New discovery may prevent malaria transmission
Washington: A research team from the National Institute of Allergy and Infectious Diseases (NIAID), part of the National Institutes of Health, has made a novel discovery that could help block malaria transmission.
While studying the Anopheles gambiae mosquito – the main vector of malaria – the researchers found that when the mosquito takes a blood meal, that act triggers two enzymes to form a network of crisscrossing proteins around the ingested blood.
The authors found that the formation of this protein barrier is part of the normal digestive process that allows so-called ‘healthy’ or commensal gut bacteria to grow without activating mosquito immune responses.
However, there is a downside: The barrier also prevents the mosquito`s immune defense system from clearing any disease-causing agents that may have slipped into the blood meal, such as the Plasmodium malaria parasite, which in turn can be passed on to humans.
But disrupting the protein barrier can trigger mosquito immune defenses to intervene and protect the insect from infection, the researchers said.
The enzymes involved in the protein barrier are called immunomodulatory peroxidase (IMPer) and dual oxidase (Duox).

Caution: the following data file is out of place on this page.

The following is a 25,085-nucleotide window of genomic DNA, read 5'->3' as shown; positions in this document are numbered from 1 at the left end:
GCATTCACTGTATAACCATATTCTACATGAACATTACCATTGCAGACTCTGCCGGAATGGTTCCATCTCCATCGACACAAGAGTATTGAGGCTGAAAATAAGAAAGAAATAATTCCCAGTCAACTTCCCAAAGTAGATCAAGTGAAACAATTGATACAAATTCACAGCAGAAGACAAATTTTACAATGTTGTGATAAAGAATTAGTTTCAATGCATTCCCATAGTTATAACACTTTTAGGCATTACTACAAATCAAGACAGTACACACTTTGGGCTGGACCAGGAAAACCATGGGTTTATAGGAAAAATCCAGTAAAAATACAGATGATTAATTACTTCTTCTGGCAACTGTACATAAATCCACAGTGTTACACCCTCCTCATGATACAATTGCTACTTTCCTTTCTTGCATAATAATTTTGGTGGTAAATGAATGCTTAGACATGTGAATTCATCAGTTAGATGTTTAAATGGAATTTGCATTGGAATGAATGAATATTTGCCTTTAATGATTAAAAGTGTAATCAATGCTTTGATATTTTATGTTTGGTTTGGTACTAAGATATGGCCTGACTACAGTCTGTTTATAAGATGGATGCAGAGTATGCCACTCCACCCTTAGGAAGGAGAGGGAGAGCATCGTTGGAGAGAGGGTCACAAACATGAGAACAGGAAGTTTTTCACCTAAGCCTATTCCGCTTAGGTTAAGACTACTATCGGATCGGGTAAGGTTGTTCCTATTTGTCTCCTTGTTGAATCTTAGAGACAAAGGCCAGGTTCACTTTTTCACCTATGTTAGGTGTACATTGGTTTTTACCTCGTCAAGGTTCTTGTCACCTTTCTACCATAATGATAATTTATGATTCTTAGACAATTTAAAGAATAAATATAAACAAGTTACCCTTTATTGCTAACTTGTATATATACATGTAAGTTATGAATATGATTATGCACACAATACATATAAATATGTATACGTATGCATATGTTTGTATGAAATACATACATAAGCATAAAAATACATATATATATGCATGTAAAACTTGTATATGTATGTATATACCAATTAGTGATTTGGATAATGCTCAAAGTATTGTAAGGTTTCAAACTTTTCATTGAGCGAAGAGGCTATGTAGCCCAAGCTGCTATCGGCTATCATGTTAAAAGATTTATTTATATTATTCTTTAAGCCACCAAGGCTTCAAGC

The researchers believe it might be possible to prevent the formation of the protein barrier by immunizing people with IMPer or the proteins that crisscross.
This vaccine would generate antibodies that, after a mosquito feeds on a human, could disrupt the barrier, reduce parasite survival in the mosquito and prevent malaria transmission.
According to Carolina Barillas-Mury, the senior study author, the role of IMPer-Duox in forming a protective barrier was unexpected – and previously unrecognised.
When her research group silenced, or turned off, the gene for either IMPer or Duox, the mosquito``s midgut immune system took over and greatly reduced Plasmodium infection, indicating that IMPer and Duox are both required for parasite survival.